Plants, we know, are capable of modest movements, despite being fixed where they stand. They may lean toward a sunny window, and generally grow up, away from the force of gravity. However, a new study has shown that gravity is not the only factor plants take into consideration as they grow: they are also aware of the curve of their own branches and stems, and maintaining correct posture is achieved by balancing the two. This relationship is a quantifiable trait that could have practical applications for agriculture, forestry, and even a changing climate.
A time-lapse video of a plant growing, from a tiny green shoot pushing up through the moist, dark soil, to the bursting open of a blossom, is always a small joy to behold. Seeing something we generally view as static suddenly take on such frenetic movement is quite wondrous. But plants do move, in more ways than just up, and they’re doing it all the time. Good posture is as important for plants as it is for people, allowing them to reach the light they need and ensuring a stable footing, wherever they may grow. And, although too slow for us to see, plants are in constant, active motion, fighting against forces like wind or gravity and correcting their position to stay straight.
A study by Bastien et al., which was selected for the cover of the January 8 issue of the journal PNAS, has helped to reveal how, exactly, this movement is controlled. The authors, a multidisciplinary group of French researchers, have expanded on the traditional view that sensing the direction of gravity is sufficient for plants to send their roots toward it and their stems away from it, yielding happily upright geraniums, tomatoes or oaks. Although its own roots can be traced back to the 19th century, the “sine law”, a mathematical formula describing plants’ gravity-sensing ability, fails to represent correctly all conditions observed in experiments. The new work reveals that plants must also sense themselves, their own curvature, and take both factors into account in equal measure – a finding that could have important applications in agriculture and the forestry industry.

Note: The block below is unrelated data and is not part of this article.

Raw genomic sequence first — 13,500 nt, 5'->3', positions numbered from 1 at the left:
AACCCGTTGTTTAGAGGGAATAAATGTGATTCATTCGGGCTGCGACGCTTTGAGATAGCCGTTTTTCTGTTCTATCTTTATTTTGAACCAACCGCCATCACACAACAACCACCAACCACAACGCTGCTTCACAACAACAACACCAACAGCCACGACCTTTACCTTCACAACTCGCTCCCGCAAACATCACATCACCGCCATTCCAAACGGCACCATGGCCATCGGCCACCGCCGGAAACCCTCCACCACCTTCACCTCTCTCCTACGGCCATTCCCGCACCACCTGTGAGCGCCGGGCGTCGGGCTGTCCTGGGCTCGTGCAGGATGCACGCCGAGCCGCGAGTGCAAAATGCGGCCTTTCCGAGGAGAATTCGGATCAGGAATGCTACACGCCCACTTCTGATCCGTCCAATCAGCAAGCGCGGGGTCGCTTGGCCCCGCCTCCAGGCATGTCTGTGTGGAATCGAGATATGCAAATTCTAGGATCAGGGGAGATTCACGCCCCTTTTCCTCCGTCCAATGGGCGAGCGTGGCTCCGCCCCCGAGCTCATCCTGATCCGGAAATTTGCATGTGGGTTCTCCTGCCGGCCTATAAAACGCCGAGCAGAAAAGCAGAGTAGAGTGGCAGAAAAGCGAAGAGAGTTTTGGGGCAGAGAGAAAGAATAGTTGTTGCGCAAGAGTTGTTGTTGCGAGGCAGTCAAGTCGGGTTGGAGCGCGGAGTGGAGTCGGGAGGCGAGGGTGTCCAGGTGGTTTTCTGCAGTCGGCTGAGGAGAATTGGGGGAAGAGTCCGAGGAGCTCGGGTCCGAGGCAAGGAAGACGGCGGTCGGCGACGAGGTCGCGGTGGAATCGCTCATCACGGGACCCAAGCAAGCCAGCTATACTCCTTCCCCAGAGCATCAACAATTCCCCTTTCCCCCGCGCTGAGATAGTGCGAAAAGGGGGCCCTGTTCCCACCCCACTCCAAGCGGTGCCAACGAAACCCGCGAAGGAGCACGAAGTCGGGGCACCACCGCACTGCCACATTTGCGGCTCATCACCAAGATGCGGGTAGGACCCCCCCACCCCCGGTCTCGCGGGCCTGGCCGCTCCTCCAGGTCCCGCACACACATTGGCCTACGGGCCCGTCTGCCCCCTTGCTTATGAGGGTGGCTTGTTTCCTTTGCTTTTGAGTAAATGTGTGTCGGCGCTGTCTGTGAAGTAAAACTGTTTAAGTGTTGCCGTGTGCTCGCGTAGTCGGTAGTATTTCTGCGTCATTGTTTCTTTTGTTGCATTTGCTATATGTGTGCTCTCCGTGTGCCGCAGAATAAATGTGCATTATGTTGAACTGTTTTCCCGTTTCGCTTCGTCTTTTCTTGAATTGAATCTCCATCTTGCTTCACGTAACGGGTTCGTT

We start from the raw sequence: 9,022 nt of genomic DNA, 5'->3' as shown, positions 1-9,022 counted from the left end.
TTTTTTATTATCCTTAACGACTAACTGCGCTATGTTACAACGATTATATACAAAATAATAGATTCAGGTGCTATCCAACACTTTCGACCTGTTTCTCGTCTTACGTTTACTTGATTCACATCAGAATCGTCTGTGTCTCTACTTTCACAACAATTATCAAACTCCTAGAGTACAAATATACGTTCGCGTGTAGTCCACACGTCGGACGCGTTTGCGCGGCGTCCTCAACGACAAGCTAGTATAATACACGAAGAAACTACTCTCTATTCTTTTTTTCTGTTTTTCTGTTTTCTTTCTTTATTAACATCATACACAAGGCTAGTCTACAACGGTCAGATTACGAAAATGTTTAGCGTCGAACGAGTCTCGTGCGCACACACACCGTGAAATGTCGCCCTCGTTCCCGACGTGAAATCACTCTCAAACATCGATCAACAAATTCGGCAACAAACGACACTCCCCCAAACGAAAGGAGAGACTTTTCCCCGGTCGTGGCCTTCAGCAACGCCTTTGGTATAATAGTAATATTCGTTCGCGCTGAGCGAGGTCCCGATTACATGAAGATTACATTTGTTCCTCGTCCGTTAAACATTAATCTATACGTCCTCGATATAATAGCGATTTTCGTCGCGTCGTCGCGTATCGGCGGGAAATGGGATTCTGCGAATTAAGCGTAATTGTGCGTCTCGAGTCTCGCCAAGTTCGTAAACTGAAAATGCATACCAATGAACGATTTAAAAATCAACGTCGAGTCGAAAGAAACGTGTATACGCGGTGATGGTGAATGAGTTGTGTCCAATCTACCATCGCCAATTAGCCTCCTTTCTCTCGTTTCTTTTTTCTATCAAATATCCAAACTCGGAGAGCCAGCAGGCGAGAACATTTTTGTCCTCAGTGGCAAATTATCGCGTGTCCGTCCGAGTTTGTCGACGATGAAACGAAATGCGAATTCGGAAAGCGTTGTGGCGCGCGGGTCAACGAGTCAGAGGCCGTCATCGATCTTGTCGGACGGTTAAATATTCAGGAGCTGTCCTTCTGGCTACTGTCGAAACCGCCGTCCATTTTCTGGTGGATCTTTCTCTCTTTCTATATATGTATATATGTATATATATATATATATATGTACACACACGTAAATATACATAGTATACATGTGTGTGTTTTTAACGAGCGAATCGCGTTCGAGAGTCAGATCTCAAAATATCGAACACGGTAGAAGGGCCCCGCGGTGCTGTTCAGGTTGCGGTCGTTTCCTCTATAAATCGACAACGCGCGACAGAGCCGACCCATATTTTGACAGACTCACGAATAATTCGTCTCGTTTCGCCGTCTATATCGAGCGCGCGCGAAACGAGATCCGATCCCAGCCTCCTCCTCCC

straightening out after being placed horizontally.
©INRA / R. Bastien; S. Douady; B. Moulia
As it grows, a plant can change its shape – the angle or curve of a stem, say – in response to some external stimulus, like light. These movements are called tropisms. The study of gravitropism, movement in response to gravity, was pioneered by Charles Darwin and his son Francis, among others. Over time, certain cellular and molecular processes behind this phenomenon have been identified: statocysts, for example, are cells that use the complex motion of intercellular structures called statoliths to detect gravity. But on the level of a whole organ, it remained unclear how the tropic movement of plants was coordinated.
Researchers at France’s National Institute for Agronomic Research (INRA) and the University of Paris-Diderot, worked with 11 species of flowering plants, from tiny wheat sprouts to poplar trunks, representing a broad range of types, habitats and uses. The plants were grown to a given developmental stage before being placed in a dark room, tilted, clamped in a horizontal position and left to their own devices under these strange, new conditions.
Through detailed analysis of time-lapse photos and measurements of the curving and decurving of plants as they adjusted their growth to their environment, the team arrived at a mathematical model that very accurately describes plant growth across two orders of magnitude. What’s special about this new model is the way it reveals that, in addition to gravity, plants also use something long considered the reserve of humans and other animals: a sense of self. Proprioception, as it is called, allows plants to sense their own curvature and modify it as needed. The relationship between proprioception and graviception is fine-tuned by a plant, according to the size of the growing organ in question. The ratio of the former to the latter gives what the authors call the bending number, B, which determines the dynamics of a plant’s movement and predicts both the trajectory and the final steady-state it will eventually reach.
What molecular methods plants employ to control this balance between sense of self and gravity will open up a new area of investigation. A very practical benefit of the B number is that it represents a quantitative genetic trait. From now on, simple measurements will make it possible to quickly analyze large numbers of variants within a species. The considerable genetic variability already observed for the value of B could be seized upon, in the hope of improving harvests or producing straighter trunks of higher quality wood. Even predicting the consequences of climate change could find an application for this new understanding of plant senses, as more extreme weather may bring higher winds that challenge our crops and forests even more. An array of applications exists, stemming from the knowledge that plants, in fact, know themselves.